Article marketing is a long term marketing strategy that helps position you as an expert in your niche and generate more traffic to your website. There are a number of guidelines to follow when writing and submitting articles, and although it is not difficult, it is a multi-step process and having a checklist in place is a helpful tool.
Here is your ‘getting started’ checklist to help you prepare to market your articles:
[ ] Create your author resource box of about 50 words in length. This is what will appear at the end of your articles stating who you are, what you do, the service or product and benefits you provide and a call to action inviting the reader to your website to sign up for your free report, newsletter or other offering. The resource box should be written in third person.
[ ] Create your author bio of up to about 150 words in length. Some of the article directories require a bio in addition to a resource box. Your bio will be based on your skills, experience and achievements and should also be written in third person.
[ ] Choose an author image that you will upload when creating your profiles. Most article directories will ask for one. Your photo will help people connect with you and should be professional looking.
[ ] Create a list of directories you are going to submit to. Start small with about 3 directories. Try www.ezinearticles.com, www.articledashboard.com and www.goarticles.com to start. You can add more later. Just Google “article submission directory” to find more sites.
[ ] Sign up for accounts with these directories and record the Name of the directory, Login URL, User Name, Password and any specific guidelines. For example one site only allows articles with a minimum of 500 words.
[ ] Create an Article Marketing Tracking document in the form of a spreadsheet to track the above directory information, articles submitted and dates submitted.
[ ] Create an Article Template for your writing. Article directories work best with text based articles. Just use plain text, no formatting, no tables etc. by creating and saving your articles in Notepad or another text based editor. Within each file include the Title, Category, Word Count, Key Words and Summary. You will need to enter this information with each article submission.
[ ] Decide on topics based on your market & your expertise and create an ideas file.
[ ] Write your first 400 – 700 word article and start submitting!
Most of the above steps are to be set up once and left. When you have everything in place, make sure you write and submit your articles regularly. If you write an ezine or newsletter you can repurpose these works. Once your subscribers have received their copy, start submitting to the article directories. You can also rework chapters of a book or ebook you have written into shorter articles.
If the above sounds like a great marketing tactic but you lack the time, consider hiring a Virtual Assistant to set you up with the accounts, edit your writing and submit your articles. All you need to do is provide the content and watch your website’s placement in the search results increase.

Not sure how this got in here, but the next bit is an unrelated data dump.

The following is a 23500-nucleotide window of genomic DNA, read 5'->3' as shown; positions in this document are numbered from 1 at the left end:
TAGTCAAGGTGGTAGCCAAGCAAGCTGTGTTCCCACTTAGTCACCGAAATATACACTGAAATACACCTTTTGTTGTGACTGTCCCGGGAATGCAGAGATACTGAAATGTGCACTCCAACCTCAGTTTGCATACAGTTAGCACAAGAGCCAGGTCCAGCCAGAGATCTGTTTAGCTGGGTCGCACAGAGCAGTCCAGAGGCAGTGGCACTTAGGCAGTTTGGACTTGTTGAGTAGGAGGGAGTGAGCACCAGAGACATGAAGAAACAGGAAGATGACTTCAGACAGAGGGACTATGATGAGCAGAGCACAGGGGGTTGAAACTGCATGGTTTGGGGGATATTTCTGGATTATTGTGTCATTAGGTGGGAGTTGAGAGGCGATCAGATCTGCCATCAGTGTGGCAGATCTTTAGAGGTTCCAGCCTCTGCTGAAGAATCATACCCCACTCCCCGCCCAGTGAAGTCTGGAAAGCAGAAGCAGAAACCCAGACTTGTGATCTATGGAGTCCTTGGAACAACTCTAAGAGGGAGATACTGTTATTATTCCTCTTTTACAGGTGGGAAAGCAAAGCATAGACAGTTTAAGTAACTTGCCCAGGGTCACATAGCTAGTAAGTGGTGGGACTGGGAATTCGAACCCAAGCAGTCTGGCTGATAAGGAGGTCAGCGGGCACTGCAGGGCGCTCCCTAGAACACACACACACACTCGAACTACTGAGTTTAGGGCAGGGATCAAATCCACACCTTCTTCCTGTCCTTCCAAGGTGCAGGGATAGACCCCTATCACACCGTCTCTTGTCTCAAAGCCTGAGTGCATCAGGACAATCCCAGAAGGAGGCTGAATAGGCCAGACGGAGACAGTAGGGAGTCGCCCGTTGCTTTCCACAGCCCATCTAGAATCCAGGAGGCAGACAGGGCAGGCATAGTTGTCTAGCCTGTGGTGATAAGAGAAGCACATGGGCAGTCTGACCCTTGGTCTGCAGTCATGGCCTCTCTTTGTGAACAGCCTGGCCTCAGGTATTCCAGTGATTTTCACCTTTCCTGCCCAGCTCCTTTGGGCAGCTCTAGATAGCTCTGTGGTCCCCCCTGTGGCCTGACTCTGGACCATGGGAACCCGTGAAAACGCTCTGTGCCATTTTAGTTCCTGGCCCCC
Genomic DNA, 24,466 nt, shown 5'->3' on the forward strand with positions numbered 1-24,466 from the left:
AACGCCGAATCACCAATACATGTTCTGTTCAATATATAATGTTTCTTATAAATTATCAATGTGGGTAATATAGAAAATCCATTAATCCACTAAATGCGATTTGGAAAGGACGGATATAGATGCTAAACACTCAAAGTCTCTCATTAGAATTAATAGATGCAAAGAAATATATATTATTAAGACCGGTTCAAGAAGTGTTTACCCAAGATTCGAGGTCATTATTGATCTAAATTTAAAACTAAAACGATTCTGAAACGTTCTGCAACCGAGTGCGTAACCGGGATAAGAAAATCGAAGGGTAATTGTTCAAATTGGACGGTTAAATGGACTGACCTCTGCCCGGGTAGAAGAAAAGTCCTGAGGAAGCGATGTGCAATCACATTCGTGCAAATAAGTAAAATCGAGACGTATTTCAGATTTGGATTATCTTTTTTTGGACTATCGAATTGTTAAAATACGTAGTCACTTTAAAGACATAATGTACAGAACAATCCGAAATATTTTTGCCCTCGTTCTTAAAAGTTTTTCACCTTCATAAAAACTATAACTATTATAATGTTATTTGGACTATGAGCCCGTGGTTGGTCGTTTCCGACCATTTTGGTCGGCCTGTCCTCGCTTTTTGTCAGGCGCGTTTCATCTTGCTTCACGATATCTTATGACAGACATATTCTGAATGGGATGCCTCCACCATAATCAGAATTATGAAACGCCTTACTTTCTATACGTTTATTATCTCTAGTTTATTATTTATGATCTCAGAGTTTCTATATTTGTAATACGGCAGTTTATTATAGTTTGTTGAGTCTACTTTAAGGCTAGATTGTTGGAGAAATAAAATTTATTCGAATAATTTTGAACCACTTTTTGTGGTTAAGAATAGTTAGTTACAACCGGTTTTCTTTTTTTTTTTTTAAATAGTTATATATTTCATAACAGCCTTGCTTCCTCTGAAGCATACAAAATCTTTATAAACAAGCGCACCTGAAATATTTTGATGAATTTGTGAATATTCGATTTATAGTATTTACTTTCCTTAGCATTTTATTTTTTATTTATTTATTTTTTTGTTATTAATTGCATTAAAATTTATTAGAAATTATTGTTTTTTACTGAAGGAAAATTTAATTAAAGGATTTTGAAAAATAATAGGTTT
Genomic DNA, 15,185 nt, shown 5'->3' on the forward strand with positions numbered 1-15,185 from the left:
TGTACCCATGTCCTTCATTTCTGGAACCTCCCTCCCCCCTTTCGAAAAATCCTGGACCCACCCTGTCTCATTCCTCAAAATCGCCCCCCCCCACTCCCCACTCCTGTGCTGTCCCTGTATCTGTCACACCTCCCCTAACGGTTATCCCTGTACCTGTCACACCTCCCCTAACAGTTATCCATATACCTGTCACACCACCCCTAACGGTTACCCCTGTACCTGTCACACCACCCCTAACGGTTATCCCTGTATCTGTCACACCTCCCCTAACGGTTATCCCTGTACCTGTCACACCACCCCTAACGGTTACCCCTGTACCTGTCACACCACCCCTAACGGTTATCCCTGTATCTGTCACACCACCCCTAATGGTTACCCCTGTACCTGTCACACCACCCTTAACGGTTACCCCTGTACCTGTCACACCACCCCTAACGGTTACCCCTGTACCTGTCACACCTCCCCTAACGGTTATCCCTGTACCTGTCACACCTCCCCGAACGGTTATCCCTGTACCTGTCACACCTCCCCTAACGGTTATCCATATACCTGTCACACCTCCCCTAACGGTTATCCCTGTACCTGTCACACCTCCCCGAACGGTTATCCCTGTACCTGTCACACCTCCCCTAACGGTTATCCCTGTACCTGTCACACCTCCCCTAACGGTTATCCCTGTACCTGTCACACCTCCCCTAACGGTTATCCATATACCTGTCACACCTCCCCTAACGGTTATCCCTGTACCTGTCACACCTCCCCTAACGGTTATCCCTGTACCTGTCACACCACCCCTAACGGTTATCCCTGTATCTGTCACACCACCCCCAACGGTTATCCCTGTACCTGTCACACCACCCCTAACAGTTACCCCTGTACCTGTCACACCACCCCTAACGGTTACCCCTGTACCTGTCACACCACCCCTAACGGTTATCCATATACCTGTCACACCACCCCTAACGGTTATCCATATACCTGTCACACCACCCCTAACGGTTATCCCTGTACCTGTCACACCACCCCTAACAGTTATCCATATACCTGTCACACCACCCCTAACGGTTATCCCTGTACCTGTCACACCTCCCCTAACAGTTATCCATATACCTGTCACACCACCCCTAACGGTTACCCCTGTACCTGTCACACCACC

Is business going really well? Are you so busy that you couldn’t possibly take on another client? This means sometimes having to say “no”. Do you have trouble saying “no”?
Here are 5 strategies to help you manage the overwhelm and learn ways to say “no”:
1. Set your business hours and stick with them. Once you set a precedence by replying to a client at 11:00 pm when your office closes at 5:00 pm, don’t be surprised to receive more requests after hours that you will be expected to respond to and this won’t always be possible. Most people are reasonable and won’t expect you to drop everything and respond right away but once you set a precedence it’s hard to go back.
2. Sometimes saying “no” may simply mean unsubscribing from mailing lists you signed up for. Don’t worry about offending a fellow business owner who’s a friend and puts out an awesome weekly ezine. She’s probably inundated with email too and will understand. Many of us are suffering from overwhelm and this is one way to reduce the amount of information coming at you. Pick only one or two mentors in your industry to follow and unsubscribe from the rest.
3. Start a waiting list as opposed to squeezing in ‘just one more’ client. As a business owner, you still need to address your own sales and marketing functions, attend networking events and grow your business. If you neglect these tasks and only attend to clients’ needs, your own business will fall apart.
4. Another way to say “no” is by saying “not now”. In my business I ask for 4 days turnaround time. I plan my upcoming week on Friday and my schedule for the week is set with little flexibility for last minute requests. To drop everything for an urgent request can negatively affect another client. Let your client know when you can handle their request, if not right away. You’re demonstrating that you value all your clients equally and that you wouldn’t push their work aside for another client either.
5. Have a backup plan. If a client has an urgent request and can’t wait your standard waiting period, refer the client to an associate who you trust will give your client the same expertise and high level of service as you would. Your client gets the work done and your associate is happy for the referral.
Saying “no” does not have to be considered a negative response. It is about setting realistic boundaries and expectations. Clients, family and friends can trust that you will respond honestly and will know that when you commit to something you will follow through. Saying “yes” when you should be saying “no” is setting yourself up for failure. To be successful, make it a rule to never promise what you can’t deliver.